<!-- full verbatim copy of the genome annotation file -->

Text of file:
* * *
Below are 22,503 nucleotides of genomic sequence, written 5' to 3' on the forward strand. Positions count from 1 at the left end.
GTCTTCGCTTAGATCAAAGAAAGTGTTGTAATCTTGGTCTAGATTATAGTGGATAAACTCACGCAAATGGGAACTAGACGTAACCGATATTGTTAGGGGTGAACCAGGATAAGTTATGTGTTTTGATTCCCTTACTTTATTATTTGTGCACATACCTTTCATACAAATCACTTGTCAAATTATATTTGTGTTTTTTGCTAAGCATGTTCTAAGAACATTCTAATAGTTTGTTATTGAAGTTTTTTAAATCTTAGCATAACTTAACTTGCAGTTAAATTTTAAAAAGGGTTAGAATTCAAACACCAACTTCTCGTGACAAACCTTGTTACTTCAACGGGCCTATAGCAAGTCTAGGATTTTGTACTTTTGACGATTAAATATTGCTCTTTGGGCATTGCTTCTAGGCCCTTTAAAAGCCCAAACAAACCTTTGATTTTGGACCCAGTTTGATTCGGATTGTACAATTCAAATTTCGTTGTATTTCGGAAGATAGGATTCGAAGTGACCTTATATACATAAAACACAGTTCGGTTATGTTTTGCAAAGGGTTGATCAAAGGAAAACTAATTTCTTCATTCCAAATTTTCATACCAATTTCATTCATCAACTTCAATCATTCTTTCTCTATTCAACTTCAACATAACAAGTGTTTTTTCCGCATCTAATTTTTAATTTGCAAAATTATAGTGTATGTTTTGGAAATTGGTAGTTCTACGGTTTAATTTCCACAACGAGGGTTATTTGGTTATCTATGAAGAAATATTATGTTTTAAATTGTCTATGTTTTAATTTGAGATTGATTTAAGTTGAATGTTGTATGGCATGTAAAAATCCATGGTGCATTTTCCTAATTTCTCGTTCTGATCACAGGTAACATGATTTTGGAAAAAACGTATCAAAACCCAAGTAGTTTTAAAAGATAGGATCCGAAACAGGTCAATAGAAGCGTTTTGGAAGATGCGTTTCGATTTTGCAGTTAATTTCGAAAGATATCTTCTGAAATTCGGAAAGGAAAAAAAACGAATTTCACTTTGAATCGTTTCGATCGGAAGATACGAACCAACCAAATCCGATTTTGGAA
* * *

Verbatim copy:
Below are 22,503 nucleotides of genomic sequence, written 5' to 3' on the forward strand. Positions count from 1 at the left end.
GTCTTCGCTTAGATCAAAGAAAGTGTTGTAATCTTGGTCTAGATTATAGTGGATAAACTCACGCAAATGGGAACTAGACGTAACCGATATTGTTAGGGGTGAACCAGGATAAGTTATGTGTTTTGATTCCCTTACTTTATTATTTGTGCACATACCTTTCATACAAATCACTTGTCAAATTATATTTGTGTTTTTTGCTAAGCATGTTCTAAGAACATTCTAATAGTTTGTTATTGAAGTTTTTTAAATCTTAGCATAACTTAACTTGCAGTTAAATTTTAAAAAGGGTTAGAATTCAAACACCAACTTCTCGTGACAAACCTTGTTACTTCAACGGGCCTATAGCAAGTCTAGGATTTTGTACTTTTGACGATTAAATATTGCTCTTTGGGCATTGCTTCTAGGCCCTTTAAAAGCCCAAACAAACCTTTGATTTTGGACCCAGTTTGATTCGGATTGTACAATTCAAATTTCGTTGTATTTCGGAAGATAGGATTCGAAGTGACCTTATATACATAAAACACAGTTCGGTTATGTTTTGCAAAGGGTTGATCAAAGGAAAACTAATTTCTTCATTCCAAATTTTCATACCAATTTCATTCATCAACTTCAATCATTCTTTCTCTATTCAACTTCAACATAACAAGTGTTTTTTCCGCATCTAATTTTTAATTTGCAAAATTATAGTGTATGTTTTGGAAATTGGTAGTTCTACGGTTTAATTTCCACAACGAGGGTTATTTGGTTATCTATGAAGAAATATTATGTTTTAAATTGTCTATGTTTTAATTTGAGATTGATTTAAGTTGAATGTTGTATGGCATGTAAAAATCCATGGTGCATTTTCCTAATTTCTCGTTCTGATCACAGGTAACATGATTTTGGAAAAAACGTATCAAAACCCAAGTAGTTTTAAAAGATAGGATCCGAAACAGGTCAATAGAAGCGTTTTGGAAGATGCGTTTCGATTTTGCAGTTAATTTCGAAAGATATCTTCTGAAATTCGGAAAGGAAAAAAAACGAATTTCACTTTGAATCGTTTCGATCGGAAGATACGAACCAACCAAATCCGATTTTGGAA